What comes to mind when you think of God’s holiness? Is He off somewhere on a far mountain? Is He unapproachable in a sanctuary dimly lit with candles? Or is He right where you are, in midst of your activities?
A magnificent mystery lies between God’s holy nature and His grace that reaches us in our every day lives.
The holiness of God and grace are discussed in the following excerpt from Day One of The Grace Impact:
When encounter light in the midst of darkness, we shield our eyes. Likewise, when we begin to understand God’s holiness, we shield our eyes spiritually from the brightness. Such holiness is so pure it is blinding in the darkness around us. God is described as the one “who alone is immortal and who lives in unapproachable light, whom no one has seen or can see.”(1 Tim. 6:16a)
The word “holy” comes from a root word meaning “to separate.” God is separated from — or exalted above — all things. 1 His qualities of purity and holiness set Him apart from everything He has created. His holiness is almost incomprehensible to our limited, inadequate minds. God is perfect and pure — deserving our reverence and adoration. When we learn more about God’s nature as revealed in His Word, we can begin to recognize His holiness.
The prophet Isaiah saw a revelation of God’s holiness in the midst of despair. He lived during the time of King Uzziah who reigned fifty-two years as a godly and powerful king. His death was a national tragedy in the ancient world, causing fear and uncertainty for the future of the nation. It was at this point of discouragement that Isaiah saw a vision of the Lord described in Isaiah 6:1-5.
In the year that King Uzziah died, I saw the Lord, high and exalted, seated on a throne; and the train of his robe filled the temple. Above him were seraphim, each with six wings: With two wings they covered their faces, with two they covered their feet, and with two they were flying. And they were calling to one another:
“Holy, holy, holy is the LORD Almighty; the whole earth is full of his glory.”
At the sound of their voices the doorposts and thresholds shook and the temple was filled with smoke.
“Woe to me!” I cried. “I am ruined! For I am a man of unclean lips, and I live among a people of unclean lips, and my eyes have seen the King, the LORD Almighty.
When faced with the astounding holiness of God, Isaiah saw his own ungodliness and unworthiness. He was “undone” and “ruined” as he realized his despair and sin. But God didn’t leave him in his hopeless condition. Isaiah 6:6-7 continues:
Then one of the seraphim flew to me with a live coal in his hand, which he had taken with tongs from the altar. With it he touched my mouth and said, “See, this has touched your lips; your guilt is taken away and your sin atoned for.”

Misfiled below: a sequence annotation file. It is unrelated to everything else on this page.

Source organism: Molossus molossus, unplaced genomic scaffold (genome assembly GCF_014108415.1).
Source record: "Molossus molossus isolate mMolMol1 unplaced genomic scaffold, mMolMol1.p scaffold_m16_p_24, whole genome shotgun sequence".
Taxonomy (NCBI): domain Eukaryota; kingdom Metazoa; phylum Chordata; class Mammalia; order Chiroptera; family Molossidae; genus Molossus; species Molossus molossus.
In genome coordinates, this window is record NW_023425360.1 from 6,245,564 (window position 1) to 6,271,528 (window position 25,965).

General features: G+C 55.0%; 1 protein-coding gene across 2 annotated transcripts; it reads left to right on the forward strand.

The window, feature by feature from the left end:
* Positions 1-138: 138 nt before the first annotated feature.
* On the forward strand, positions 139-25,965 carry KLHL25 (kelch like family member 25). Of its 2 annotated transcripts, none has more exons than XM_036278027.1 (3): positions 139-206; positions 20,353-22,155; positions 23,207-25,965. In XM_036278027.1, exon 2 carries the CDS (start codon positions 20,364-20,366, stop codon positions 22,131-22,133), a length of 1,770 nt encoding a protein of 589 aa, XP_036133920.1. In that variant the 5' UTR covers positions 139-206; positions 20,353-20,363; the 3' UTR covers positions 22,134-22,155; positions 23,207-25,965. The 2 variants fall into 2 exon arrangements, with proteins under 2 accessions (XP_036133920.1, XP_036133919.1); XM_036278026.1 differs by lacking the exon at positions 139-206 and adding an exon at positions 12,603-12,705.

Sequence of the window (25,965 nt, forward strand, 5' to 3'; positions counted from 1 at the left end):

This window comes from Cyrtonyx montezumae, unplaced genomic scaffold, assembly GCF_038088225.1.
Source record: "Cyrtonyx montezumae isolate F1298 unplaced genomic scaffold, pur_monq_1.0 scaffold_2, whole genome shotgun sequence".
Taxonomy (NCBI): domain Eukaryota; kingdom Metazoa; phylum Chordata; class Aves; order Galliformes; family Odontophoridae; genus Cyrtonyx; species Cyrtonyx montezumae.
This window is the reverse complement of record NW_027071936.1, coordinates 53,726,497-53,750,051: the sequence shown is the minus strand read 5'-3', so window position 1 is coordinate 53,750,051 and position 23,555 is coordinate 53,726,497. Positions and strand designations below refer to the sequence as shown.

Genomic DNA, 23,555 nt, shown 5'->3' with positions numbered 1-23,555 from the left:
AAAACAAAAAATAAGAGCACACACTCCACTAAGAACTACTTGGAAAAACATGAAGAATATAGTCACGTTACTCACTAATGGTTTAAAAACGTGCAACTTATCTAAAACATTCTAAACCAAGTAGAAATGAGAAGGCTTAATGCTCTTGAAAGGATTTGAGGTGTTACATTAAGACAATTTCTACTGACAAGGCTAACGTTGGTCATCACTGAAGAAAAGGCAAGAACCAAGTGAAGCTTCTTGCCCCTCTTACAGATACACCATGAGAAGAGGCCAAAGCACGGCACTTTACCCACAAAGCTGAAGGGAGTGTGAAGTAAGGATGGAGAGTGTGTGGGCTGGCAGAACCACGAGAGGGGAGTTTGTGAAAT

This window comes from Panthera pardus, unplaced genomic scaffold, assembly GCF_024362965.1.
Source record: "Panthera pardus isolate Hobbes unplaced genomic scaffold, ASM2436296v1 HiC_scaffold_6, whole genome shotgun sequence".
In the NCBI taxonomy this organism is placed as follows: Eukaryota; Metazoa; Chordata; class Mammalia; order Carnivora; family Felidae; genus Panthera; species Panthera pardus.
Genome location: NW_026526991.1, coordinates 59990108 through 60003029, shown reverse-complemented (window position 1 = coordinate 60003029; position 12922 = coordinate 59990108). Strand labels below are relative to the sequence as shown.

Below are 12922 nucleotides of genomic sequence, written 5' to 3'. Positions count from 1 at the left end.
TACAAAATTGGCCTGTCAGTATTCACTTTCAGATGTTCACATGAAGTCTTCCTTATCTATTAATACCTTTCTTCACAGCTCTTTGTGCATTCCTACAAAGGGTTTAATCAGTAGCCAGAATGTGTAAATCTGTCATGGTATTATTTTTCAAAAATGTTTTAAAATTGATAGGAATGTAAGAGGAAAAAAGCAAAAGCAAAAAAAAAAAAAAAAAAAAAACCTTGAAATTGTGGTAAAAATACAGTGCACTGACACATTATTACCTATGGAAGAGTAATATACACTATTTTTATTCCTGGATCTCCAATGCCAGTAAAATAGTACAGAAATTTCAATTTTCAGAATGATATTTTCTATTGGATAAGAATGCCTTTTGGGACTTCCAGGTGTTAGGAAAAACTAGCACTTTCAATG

God initiated an act of grace by reaching out to Isaiah with forgiveness so he could stand in God’s holy presence. The impact of God’s grace on Isaiah changed his life. He went from fearful and discouraged to bold and courageous as he responded with a willingness to serve the holy God of the universe.
Likewise, we decide how we will respond to God’s holiness. We have sinned and are unworthy of being in God’s presence. In spite of our unworthiness, God beckons us to consider His holiness as Isaiah did and be moved — by a crisis if need be — to see how much we need Him.
God does not remain unapproachable, but desires personal reconnection with each one of us. He initiates the relationship by extending grace. At the crossroad where God’s grace and our lives intersect we have a choice to turn away from God or to embrace Him. That is where the grace impact begins for us. By accepting His grace, we receive total forgiveness, complete acceptance, and unconditional love from God. At this point, the Holy Spirit initiates transformation in the yielded heart.
Grace allows us, as imperfect sinners, to have a connection with God. Only by God’s initiative of extending grace to us, can we enter such a relationship.
This invitation of grace is further explained in Isaiah 57:15.
“For this is what the high and exalted One says — he who lives forever, whose name is holy: “I live in a high and holy place, but also with the one who is contrite and lowly in spirit, to revive the spirit of the lowly and to revive the heart of the contrite.”
Here is a magnificent mystery— the holy, exalted God of the universe chooses to restore our relationship with Him. He does not cast us away from His presence because of anything we have done or not done, but desires to connect with us in spite of our undeserving condition.
I’ve wrestled with this mystery and attempted to explain it. In the end, all I could do was accept and receive it as Isaiah did, with worship. I’m grateful that the holy God of the universe extends grace to us, allowing us to have a relationship with Him.
God is holy; His grace is amazing and reaches us. How do you respond to this mystery?
¹from Nelson’s New Illustrated Bible Dictionary.